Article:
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# I have a number theory question.?

Let p be a prime with the property that p=/=1 (mod 5). Prove that the Diophantine equation y^2=x^5 + 1 has exactly p solutions modulo p.

I think I understand how to prove that each diophantine equation has a solution mod p. But I'm pretty lost on this one.

Thanks!

### 1 Answer

- kbLv 77 years agoFavorite Answer
Consider the map f: Zp* ---> Zp* defined by f(x) = x^5 (mod p).

**This is easily checked to be a group homomorphism. (Of course 0 would also map to 0 if needed.)

I claim that this map is 1-1.

ker f = {x in Z/pZ: f(x) = x^5 = 1 (mod 5)}

.......= {1}, since there are d = gcd(5, p-1) = 1 solutions (and p ≠ 1 (mod 5)).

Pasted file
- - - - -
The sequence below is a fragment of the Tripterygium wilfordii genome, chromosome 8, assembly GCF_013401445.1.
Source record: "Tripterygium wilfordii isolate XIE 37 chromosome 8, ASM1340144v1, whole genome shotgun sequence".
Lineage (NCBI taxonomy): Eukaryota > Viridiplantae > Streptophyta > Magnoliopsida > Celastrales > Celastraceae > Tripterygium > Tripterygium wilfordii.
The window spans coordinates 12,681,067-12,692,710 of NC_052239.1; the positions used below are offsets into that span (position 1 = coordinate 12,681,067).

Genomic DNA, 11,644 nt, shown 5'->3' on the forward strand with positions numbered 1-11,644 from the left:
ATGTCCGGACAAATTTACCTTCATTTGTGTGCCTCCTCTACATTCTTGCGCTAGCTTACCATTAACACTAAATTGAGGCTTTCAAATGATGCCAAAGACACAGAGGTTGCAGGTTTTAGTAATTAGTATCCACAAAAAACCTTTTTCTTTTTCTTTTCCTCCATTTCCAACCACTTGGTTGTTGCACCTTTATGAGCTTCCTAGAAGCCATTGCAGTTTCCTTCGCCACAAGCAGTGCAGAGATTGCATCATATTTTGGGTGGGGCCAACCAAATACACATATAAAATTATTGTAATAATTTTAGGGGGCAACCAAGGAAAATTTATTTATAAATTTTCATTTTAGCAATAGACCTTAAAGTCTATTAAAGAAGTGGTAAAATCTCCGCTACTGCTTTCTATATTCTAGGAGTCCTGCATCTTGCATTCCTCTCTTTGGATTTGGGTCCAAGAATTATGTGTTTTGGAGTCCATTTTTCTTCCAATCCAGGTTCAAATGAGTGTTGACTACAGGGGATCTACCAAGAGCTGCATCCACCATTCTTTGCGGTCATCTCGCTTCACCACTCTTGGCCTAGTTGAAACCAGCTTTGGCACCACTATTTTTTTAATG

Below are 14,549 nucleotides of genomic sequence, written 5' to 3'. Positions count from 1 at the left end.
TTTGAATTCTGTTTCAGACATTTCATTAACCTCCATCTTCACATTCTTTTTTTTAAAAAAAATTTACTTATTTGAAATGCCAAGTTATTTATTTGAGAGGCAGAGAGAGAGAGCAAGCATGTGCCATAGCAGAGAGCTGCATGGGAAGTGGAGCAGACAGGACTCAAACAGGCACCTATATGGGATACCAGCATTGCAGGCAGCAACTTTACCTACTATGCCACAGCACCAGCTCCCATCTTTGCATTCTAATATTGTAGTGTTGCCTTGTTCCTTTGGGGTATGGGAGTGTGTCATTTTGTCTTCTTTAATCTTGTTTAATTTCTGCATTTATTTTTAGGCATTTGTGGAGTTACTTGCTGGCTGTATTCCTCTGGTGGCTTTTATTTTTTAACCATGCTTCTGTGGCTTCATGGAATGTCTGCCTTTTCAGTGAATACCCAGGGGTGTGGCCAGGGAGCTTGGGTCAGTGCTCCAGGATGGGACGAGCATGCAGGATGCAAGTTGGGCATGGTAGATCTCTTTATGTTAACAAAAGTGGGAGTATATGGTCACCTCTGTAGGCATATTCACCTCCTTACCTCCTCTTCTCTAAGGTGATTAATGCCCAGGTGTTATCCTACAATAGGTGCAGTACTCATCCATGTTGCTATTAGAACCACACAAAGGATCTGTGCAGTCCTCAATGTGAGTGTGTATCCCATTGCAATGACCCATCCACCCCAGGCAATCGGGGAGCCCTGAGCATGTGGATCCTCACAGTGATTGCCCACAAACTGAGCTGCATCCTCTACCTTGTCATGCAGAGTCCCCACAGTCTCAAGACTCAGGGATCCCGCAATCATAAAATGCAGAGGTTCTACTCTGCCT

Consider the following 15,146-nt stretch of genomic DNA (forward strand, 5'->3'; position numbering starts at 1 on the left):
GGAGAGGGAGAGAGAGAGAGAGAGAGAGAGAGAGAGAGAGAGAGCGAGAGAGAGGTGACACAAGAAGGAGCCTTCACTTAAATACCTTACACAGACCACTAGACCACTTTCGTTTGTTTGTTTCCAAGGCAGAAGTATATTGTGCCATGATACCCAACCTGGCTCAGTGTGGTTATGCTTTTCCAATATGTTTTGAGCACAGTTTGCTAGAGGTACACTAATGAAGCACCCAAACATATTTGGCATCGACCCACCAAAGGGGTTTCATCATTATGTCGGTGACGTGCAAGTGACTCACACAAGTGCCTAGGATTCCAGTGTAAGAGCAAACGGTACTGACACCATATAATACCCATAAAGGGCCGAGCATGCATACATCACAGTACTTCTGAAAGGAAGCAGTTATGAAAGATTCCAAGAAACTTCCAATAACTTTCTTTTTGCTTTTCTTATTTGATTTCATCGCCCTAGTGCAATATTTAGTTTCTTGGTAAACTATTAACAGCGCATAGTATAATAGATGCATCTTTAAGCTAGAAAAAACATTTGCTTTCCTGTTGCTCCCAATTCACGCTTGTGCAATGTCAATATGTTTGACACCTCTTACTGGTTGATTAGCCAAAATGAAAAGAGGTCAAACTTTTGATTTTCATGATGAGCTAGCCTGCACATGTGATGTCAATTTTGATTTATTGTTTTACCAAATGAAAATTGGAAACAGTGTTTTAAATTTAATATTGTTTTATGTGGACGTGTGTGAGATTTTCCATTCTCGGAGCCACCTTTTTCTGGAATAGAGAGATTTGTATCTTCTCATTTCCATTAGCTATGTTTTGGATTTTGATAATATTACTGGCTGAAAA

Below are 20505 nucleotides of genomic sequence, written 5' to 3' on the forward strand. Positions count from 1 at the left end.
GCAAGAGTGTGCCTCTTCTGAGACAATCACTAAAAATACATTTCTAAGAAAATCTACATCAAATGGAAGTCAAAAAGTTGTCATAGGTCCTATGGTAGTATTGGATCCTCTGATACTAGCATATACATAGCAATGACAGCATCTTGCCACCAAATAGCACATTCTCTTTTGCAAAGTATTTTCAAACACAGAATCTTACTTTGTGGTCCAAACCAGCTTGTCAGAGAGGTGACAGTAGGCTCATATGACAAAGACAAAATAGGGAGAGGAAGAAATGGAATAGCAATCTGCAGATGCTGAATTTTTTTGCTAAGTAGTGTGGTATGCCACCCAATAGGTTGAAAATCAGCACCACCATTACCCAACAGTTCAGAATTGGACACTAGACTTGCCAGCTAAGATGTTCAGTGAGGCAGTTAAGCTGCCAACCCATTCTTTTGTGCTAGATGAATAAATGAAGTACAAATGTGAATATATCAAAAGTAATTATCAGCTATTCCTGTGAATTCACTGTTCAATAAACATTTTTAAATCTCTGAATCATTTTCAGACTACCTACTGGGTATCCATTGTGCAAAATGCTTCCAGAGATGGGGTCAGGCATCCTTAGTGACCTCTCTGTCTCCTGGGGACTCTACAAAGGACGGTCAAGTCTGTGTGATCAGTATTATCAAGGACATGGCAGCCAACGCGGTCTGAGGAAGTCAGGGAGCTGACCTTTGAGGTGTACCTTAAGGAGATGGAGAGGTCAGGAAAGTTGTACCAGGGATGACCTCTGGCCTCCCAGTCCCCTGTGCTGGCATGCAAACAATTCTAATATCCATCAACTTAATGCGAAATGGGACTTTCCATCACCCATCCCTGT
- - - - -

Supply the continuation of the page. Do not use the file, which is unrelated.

Since f is 1-1 and f is a map from a finite set to itself, f is also onto.

==> The map g: Zp --> Zp (not necessarily a group homomorphism) defined by g(x) = x^5 + 1 is also a bijection, being the composition of f and the bijection sending x to x+1.

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Working mod p:

If x = -1 (mod p), then we have only one solution y = 0 (mod p).

Otherwise, y is nonzero, and there are (p-1)/2 (nonzero) quadratic residues.

For each such y, there are two such elements whose (say n and its opposite) square is y.

Hence, there are 1 + 2 * (p-1)/2 = p solutions modulo p.

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I hope this helps!